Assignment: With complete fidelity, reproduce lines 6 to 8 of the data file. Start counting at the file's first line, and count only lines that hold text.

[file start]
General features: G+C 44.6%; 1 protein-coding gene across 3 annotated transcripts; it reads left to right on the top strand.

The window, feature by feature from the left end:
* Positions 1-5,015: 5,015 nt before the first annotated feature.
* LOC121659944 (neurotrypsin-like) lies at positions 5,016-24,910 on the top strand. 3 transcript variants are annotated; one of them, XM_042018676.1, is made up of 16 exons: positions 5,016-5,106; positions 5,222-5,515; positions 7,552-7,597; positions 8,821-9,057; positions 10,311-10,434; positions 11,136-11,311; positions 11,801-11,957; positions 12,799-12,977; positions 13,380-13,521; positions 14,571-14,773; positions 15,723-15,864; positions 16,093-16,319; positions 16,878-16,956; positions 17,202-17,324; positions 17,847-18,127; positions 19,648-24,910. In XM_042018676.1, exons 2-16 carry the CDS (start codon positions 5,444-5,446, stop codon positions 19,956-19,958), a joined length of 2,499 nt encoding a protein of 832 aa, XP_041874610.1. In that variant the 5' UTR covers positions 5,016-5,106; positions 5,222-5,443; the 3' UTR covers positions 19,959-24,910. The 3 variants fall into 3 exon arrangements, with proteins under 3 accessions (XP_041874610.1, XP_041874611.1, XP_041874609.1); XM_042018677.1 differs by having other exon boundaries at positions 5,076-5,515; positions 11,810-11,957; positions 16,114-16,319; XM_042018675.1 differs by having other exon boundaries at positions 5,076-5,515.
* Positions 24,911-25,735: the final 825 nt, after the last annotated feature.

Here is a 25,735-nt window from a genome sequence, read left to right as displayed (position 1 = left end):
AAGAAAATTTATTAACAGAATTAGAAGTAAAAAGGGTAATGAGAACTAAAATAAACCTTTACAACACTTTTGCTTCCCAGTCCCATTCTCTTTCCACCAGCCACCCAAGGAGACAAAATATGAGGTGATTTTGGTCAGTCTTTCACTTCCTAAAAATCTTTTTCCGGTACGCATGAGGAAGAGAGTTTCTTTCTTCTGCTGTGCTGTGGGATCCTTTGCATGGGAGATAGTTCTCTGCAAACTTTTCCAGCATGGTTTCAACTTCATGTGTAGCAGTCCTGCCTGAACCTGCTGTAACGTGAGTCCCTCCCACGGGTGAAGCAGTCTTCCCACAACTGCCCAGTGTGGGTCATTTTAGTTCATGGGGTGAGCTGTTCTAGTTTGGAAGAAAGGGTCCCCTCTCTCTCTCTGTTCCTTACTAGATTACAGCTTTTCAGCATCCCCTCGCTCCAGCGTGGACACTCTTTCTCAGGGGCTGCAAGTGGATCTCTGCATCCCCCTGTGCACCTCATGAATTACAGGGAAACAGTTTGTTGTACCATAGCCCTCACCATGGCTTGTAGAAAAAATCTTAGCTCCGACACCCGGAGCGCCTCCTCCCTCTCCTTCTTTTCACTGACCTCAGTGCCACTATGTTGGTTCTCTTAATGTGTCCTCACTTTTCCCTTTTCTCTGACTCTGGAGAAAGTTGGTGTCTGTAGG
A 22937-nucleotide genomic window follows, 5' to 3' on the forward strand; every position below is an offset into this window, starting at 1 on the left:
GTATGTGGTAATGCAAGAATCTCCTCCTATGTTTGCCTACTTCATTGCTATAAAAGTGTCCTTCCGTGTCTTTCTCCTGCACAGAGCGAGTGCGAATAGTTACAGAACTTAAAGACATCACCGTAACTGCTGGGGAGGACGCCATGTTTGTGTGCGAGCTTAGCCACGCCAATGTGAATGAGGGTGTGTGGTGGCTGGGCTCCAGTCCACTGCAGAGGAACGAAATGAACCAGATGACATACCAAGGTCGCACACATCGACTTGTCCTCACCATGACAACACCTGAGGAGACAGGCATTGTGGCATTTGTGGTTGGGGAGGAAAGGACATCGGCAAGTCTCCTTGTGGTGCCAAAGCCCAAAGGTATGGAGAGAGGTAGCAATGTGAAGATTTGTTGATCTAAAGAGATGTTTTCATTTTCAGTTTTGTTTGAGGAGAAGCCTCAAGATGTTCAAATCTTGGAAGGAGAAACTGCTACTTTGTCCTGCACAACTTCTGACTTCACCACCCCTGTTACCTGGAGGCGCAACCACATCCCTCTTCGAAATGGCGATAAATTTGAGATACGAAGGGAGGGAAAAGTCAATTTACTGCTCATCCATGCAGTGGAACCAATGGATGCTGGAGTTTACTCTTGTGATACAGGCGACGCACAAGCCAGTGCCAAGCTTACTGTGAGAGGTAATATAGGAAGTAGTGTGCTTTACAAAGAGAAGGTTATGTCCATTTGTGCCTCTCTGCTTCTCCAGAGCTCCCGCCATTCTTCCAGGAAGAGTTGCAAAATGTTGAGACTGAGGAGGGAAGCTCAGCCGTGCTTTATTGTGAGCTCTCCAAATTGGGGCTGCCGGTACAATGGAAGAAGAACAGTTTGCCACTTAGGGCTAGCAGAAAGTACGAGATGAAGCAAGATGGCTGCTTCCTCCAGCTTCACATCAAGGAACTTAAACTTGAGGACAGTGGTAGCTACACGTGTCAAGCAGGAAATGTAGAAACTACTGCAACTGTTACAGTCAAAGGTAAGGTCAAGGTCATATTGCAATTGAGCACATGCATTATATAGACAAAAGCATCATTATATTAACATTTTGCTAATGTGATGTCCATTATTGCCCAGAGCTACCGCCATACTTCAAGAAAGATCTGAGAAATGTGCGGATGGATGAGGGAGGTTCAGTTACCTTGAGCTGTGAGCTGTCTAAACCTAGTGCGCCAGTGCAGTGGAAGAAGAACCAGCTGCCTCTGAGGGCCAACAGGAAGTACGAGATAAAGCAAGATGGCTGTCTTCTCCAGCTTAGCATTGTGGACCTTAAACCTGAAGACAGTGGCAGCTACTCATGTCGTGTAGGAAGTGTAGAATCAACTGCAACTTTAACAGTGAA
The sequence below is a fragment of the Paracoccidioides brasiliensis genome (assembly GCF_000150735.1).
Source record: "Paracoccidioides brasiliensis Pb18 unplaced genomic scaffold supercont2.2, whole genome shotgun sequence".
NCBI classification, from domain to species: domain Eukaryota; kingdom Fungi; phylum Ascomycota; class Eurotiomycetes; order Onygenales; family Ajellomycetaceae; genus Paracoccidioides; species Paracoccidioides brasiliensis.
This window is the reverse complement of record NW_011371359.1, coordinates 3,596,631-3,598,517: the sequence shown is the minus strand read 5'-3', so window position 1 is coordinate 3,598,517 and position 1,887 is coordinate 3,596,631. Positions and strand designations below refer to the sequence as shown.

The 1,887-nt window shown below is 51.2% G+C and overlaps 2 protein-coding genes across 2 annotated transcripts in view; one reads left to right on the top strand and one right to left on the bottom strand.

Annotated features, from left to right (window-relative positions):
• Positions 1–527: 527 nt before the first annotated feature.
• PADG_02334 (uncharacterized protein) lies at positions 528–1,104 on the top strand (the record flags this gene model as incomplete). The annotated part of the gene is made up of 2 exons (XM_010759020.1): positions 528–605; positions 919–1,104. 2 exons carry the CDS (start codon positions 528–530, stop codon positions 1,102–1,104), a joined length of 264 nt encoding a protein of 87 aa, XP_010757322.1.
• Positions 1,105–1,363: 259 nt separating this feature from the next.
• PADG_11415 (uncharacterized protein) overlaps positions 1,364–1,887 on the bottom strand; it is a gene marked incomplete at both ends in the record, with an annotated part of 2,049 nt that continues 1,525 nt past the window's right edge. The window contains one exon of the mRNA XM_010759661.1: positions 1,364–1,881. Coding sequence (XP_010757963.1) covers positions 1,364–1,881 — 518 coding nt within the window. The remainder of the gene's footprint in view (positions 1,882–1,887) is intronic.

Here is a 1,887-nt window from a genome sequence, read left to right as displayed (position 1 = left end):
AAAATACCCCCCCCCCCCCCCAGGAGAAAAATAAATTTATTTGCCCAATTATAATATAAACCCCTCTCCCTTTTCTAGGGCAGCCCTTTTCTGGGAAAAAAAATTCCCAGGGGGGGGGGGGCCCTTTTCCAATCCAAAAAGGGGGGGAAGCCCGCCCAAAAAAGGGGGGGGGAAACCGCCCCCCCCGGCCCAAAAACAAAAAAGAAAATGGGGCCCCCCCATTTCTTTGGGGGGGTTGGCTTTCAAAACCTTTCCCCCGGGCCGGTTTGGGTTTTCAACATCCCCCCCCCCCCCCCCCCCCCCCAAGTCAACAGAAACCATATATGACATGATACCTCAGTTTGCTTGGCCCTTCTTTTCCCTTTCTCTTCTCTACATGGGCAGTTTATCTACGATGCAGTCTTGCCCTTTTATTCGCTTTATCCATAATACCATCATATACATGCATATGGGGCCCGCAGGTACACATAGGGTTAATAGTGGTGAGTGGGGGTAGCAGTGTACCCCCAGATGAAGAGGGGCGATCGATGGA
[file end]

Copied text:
Here is a 25,735-nt window from a genome sequence, read left to right as displayed (position 1 = left end):
AAGAAAATTTATTAACAGAATTAGAAGTAAAAAGGGTAATGAGAACTAAAATAAACCTTTACAACACTTTTGCTTCCCAGTCCCATTCTCTTTCCACCAGCCACCCAAGGAGACAAAATATGAGGTGATTTTGGTCAGTCTTTCACTTCCTAAAAATCTTTTTCCGGTACGCATGAGGAAGAGAGTTTCTTTCTTCTGCTGTGCTGTGGGATCCTTTGCATGGGAGATAGTTCTCTGCAAACTTTTCCAGCATGGTTTCAACTTCATGTGTAGCAGTCCTGCCTGAACCTGCTGTAACGTGAGTCCCTCCCACGGGTGAAGCAGTCTTCCCACAACTGCCCAGTGTGGGTCATTTTAGTTCATGGGGTGAGCTGTTCTAGTTTGGAAGAAAGGGTCCCCTCTCTCTCTCTGTTCCTTACTAGATTACAGCTTTTCAGCATCCCCTCGCTCCAGCGTGGACACTCTTTCTCAGGGGCTGCAAGTGGATCTCTGCATCCCCCTGTGCACCTCATGAATTACAGGGAAACAGTTTGTTGTACCATAGCCCTCACCATGGCTTGTAGAAAAAATCTTAGCTCCGACACCCGGAGCGCCTCCTCCCTCTCCTTCTTTTCACTGACCTCAGTGCCACTATGTTGGTTCTCTTAATGTGTCCTCACTTTTCCCTTTTCTCTGACTCTGGAGAAAGTTGGTGTCTGTAGG
A 22937-nucleotide genomic window follows, 5' to 3' on the forward strand; every position below is an offset into this window, starting at 1 on the left: